Sport Sciences for Health

, Volume 12, Issue 1, pp 99–104 | Cite as

Can short-term high-intensity intermittent training reduce adiposity?

  • Valéria Leme Gonçalves PanissaEmail author
  • Elaine Domingues Alves
  • Gabriela Pires Salermo
  • Emerson Franchini
  • Monica Yuri TakitoEmail author
Original Article



To compare the effects of 6 weeks of high-intensity intermittent training (HIIT) and moderate intensity continuous exercise (MICT-control group) on body composition, hunger and food intake.


Twenty-three previously untrained women (28.43 ± 12.53 years) were randomly assigned to a HIIT (n = 11) or MICT group (n = 12). The HIIT group performed 15 1-min bouts at 90 % of maximum heart rate (HRmax) interspersed by 30-s active recovery (60 % HRmax). The MICT group performed a continuous exercise at 70 % HRmax equalizing the training load method proposed by Edwards (1993) to a similar value achieved by the HIIT group. Training for both groups was performed three times per week for 6 weeks. All subjects performed the Astrand cycloergometer test to estimate maximal oxygen consumption (VO2max) 1 week before and after the training period, as well as body composition, which was estimated through circumferences and skinfold thicknesses. For all training sessions heart rate, visual scale of hunger and internal load were recorded. In the first and last week of training subjects were asked to record a 24-h food diary for 3 days.


Both training induced significant pre- to post-decreases for fat mass, fat percentage, waist circumference and sum of seven skinfolds. However, only the sum of skinfolds differed between protocols with a higher mean percentage change for HIIT compared to the MICT. As expected, estimated VO2max increased in both groups. There were no differences for hunger, energy intake and body mass.


HIIT resulted in a greater fat loss compared to moderate continuous aerobic training.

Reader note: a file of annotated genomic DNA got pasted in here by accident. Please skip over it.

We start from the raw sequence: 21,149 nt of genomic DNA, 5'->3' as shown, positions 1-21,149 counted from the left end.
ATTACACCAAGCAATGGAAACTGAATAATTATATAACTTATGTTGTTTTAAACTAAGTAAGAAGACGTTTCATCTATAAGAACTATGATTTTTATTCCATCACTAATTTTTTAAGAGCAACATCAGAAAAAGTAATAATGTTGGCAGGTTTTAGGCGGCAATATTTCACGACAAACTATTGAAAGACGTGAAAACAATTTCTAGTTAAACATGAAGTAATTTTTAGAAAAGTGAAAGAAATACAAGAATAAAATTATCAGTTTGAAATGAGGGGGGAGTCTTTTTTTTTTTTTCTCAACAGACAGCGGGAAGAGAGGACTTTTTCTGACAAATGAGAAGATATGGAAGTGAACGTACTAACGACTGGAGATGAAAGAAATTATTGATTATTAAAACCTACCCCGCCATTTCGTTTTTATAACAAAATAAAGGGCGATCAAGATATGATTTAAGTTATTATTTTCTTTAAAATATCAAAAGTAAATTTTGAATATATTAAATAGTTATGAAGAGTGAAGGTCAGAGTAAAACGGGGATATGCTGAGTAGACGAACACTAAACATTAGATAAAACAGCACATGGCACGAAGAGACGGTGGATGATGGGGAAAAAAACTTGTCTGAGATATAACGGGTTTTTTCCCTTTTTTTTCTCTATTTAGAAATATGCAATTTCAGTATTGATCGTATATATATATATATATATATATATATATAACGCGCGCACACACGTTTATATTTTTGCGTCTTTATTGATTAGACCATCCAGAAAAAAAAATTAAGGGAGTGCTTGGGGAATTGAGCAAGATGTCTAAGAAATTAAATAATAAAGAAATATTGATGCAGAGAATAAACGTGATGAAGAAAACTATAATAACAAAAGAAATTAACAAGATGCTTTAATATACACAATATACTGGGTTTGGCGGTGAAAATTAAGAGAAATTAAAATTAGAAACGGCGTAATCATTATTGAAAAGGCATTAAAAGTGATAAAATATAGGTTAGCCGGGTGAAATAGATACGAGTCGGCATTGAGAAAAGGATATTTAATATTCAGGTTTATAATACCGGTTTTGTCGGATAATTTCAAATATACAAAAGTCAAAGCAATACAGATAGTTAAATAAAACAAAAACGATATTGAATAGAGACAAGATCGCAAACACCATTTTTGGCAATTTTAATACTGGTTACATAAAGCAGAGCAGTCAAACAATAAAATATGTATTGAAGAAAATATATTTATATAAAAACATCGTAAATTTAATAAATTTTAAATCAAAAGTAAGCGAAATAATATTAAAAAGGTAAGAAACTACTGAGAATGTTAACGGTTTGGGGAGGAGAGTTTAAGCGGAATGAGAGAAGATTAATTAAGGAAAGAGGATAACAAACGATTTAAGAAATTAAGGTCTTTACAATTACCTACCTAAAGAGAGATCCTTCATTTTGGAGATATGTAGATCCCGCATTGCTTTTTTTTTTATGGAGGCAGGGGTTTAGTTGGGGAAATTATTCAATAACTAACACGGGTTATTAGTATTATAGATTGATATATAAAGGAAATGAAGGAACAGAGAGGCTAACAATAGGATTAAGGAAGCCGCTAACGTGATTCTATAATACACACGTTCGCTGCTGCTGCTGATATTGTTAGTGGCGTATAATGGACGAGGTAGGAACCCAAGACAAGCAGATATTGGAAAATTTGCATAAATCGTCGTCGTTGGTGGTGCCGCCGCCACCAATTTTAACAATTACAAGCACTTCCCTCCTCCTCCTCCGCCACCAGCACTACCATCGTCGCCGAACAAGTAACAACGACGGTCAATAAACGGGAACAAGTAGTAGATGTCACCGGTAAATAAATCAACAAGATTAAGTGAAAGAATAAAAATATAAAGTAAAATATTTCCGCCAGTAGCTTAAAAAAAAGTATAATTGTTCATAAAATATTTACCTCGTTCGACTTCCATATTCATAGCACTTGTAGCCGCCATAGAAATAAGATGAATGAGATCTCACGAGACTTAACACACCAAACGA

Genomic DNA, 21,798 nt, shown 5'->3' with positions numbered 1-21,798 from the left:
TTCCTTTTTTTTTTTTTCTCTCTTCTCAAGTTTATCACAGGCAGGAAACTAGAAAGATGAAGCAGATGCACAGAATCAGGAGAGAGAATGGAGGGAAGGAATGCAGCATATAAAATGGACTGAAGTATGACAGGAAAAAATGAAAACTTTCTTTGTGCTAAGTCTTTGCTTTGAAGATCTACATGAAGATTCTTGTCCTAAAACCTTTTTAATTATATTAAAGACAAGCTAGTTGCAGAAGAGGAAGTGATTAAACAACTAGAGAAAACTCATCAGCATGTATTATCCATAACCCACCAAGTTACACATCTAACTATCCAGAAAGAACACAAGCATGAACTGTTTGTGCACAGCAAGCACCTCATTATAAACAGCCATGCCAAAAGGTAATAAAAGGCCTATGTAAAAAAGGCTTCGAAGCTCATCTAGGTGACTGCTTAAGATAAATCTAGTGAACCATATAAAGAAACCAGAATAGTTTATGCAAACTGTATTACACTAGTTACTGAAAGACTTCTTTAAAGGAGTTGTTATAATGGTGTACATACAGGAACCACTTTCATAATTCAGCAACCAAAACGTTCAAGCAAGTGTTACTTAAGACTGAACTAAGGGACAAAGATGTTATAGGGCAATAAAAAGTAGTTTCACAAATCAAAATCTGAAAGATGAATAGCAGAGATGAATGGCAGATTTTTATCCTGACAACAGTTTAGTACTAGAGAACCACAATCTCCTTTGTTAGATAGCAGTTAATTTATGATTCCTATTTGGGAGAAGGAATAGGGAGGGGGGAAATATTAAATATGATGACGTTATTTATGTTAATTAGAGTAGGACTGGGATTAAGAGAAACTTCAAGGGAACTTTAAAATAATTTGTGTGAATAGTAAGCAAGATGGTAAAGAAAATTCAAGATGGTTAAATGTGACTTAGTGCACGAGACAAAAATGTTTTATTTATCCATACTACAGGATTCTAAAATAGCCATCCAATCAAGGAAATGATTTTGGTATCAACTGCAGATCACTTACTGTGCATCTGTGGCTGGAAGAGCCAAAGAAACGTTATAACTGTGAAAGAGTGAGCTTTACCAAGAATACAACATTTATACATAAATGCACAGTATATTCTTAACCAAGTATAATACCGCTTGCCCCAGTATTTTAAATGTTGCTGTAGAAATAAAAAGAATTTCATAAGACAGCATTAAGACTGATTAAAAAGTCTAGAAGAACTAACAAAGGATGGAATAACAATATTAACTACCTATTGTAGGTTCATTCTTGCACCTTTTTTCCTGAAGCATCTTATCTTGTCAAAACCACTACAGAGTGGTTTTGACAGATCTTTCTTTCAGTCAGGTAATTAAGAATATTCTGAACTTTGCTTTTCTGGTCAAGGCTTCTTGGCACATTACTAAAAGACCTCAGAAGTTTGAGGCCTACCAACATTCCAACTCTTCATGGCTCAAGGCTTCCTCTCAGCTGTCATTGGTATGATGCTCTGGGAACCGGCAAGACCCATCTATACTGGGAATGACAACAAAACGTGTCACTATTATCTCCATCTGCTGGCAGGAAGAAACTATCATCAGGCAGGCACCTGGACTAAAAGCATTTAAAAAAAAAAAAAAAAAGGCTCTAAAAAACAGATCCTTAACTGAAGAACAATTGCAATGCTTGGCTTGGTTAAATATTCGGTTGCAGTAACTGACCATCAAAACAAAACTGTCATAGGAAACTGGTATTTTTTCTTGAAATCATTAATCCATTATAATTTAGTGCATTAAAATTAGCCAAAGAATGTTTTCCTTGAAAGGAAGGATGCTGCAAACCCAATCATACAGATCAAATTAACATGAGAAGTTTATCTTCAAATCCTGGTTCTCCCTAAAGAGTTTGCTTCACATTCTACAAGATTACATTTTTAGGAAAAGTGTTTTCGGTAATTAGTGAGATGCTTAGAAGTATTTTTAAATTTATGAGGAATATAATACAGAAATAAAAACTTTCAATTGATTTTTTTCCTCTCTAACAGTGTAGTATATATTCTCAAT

Hunger Food intake Exercise intensity Women Body composition 



We would like to thank the Institutional Program of Scientific Initiation CNPQ (100595/2015-4). Valéria Leme Gonçalves Panissa is supported by FAPESP (2011/22862-9).

Compliance with ethical standards

Conflict of interest

The authors declare that they have no conflict of interest relating to the publication of this manuscript.

Ethical approval

All subjects provided written informed consent and all procedures were approved by the institutional ethic review board.

Informed consent

Informed consent in writing was obtained from each subject enrolled in the study.


  1. 1.
    Sijie T, Hainai Y, Fengying Y, Jianxiong W (2008) High intensity interval exercise training in overweight young women. J Sports Med Phys Fitness 52:255–262Google Scholar
  2. 2.
    Trapp EG, Chisholm DJ, Freund J, Boutcher SH (2008) The effects of high-intensity intermittent exercise training on fat loss and fasting insulin levels of young women. Int J Obes 32:684–691CrossRefGoogle Scholar
  3. 3.
    Boutcher SH (2010) High-intensity intermittent exercise and fat loss. J Obes 2011:1–10CrossRefGoogle Scholar
  4. 4.
    Garber CE, Blissmer B, Deschenes MR, Franklin BA et al (2011) Quantity and quality of exercise for developing and maintaining cardiorespiratory, musculoskeletal, and neuromotor fitness in apparently healthy adults: guidance for prescribing exercise. Am Coll Sports Med Position Stand Med Sci Sports Exerc 43:1334–1359CrossRefGoogle Scholar
  5. 5.